Sure – growing up sucks. It’s just about the worst thing that can happen to the fledgling free spirit in a young person. As kids, we all dream of a better life, of wealth and wisdom beyond our fragile years (and our doddering parents) and we pray that the good times – usually revolving around sex, drugs, alcohol, hijinx, and lots and lots of rock and roll – will never end. So when they do, it’s devastating, like a slam of a jail cell door, or the discovery of a mysterious lump on your neck.
It’s closure of the cruelest kind, a shock that causes us to obsess about what could have been, the nostalgic acknowledgement of what we had then vs. what we’re stuck with now. Into this angst-driven anecdotal abyss waltzes the wacky gross-out comedy Hot Tub Time Machine, a crudity calculated to make one delirious as well as misty for those bygone days. Yet there is more to this movie than scatology and Spandau Ballet. In fact, this is one of the most insightful sophomoric satires in a long time.
When their directionless buddy Lou (Rob Corddry) feigns a suicide attempt, aged high school pals Adam (John Cusack) and Nick (Craig Robinson) decide to take him back to their favorite mountain ski lodge, a place seminal to their lives 20-plus years before. While none of the men are completely down and out, they all live lives that are horribly unfulfilling and rife with personal issues. Tagging along for the trip is video game geek Jacob (Clark Duke). He’s been living with his Uncle Adam ever since his whore mother (Collette Wolfe) ran off to live with her latest boyfriend.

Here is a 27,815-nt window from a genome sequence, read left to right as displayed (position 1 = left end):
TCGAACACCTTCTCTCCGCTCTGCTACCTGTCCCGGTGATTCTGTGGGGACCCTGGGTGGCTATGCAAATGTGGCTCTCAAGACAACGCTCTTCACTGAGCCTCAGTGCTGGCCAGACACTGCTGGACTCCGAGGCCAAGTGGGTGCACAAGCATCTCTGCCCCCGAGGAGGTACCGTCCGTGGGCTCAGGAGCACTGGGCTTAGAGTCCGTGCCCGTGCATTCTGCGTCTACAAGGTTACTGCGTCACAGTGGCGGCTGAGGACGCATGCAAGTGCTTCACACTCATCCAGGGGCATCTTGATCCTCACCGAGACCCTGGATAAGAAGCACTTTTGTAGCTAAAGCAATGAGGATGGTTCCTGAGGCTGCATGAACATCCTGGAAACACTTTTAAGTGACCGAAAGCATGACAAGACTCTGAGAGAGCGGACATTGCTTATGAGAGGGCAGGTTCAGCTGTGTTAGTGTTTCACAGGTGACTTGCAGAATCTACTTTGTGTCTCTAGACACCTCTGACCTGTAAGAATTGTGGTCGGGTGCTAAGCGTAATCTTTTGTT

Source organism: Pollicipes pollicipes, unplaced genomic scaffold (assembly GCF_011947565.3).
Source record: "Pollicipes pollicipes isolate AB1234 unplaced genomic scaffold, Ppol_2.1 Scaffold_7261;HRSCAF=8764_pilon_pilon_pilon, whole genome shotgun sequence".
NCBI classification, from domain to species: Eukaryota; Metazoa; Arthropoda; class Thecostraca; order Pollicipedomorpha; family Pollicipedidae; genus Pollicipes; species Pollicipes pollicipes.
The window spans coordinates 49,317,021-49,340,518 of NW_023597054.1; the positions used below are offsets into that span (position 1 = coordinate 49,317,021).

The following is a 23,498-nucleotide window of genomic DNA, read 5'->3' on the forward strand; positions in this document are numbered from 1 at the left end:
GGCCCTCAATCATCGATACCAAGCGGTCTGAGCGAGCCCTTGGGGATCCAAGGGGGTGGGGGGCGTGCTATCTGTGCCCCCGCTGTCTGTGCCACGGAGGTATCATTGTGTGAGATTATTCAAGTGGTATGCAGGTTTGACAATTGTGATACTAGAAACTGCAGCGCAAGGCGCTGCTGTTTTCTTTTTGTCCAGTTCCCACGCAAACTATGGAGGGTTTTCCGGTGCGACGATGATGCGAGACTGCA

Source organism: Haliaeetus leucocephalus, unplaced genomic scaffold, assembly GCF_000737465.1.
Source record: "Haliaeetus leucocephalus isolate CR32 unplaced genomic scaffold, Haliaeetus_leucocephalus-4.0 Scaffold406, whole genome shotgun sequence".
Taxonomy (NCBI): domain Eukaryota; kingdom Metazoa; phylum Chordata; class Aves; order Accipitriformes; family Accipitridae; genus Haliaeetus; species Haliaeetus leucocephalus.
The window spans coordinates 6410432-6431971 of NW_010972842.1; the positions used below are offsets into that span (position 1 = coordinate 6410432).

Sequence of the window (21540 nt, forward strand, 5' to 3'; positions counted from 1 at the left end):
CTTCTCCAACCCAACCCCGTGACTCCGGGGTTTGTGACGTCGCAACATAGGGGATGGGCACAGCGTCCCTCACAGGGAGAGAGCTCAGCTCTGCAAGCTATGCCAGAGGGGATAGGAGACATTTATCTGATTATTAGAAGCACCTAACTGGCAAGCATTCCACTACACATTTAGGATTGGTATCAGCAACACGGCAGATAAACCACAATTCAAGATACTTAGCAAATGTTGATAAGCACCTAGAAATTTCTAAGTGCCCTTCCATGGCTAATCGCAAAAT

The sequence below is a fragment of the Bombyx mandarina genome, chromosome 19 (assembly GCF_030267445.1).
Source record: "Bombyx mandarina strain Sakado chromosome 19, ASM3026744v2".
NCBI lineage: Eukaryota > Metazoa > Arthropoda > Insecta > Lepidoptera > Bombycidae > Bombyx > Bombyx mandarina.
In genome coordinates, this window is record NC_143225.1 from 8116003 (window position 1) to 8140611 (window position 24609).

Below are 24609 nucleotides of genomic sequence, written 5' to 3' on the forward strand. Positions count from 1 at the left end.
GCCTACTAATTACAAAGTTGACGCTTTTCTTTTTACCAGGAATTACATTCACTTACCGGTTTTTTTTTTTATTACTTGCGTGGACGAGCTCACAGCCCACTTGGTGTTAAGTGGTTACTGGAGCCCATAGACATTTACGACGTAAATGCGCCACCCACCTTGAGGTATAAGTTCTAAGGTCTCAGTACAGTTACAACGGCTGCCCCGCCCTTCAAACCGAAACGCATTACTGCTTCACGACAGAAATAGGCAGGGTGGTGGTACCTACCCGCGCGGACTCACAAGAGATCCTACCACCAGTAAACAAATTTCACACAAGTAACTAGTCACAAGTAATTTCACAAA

When they arrive at the former hot spot, our quartet of potential party animals learns an awful truth. Just like their own situation, the accommodations they cherish have seen much better days. The only good thing about their run-down room is a hot tub…a hot tub which somehow manages to transport them back in time to relive one of the most important weekends of Lou, Adam, and Nick’s formative years.
Nonsensical, tacky, and more than a little over the top, Hot Tub Time Machine stands as one of the highest “high concept” comedies ever. It’s weird, frequently gut-busting, and offers enough emotional balance and character insight to keep heart and your gag reflex in check. Sure, you could fuss all day long about the logic in what is happening, arguing facts and physics until the ghosts of Carl Sagan and Nikola Tesla materialize in front of you and slap you in the pocket protector, but that’s beside the point.
You could also kvetch about the piecemeal period particulars, songs and significant moments crashing together like an inebriated calendar from got into a fight with a Billboard Hot 100 mixtape. But the fact remains that, in a mischievous, cheeky manner, this is one boisterous, belly laugh of a film, a goof with as much tenacity as warmth for the way things used to be.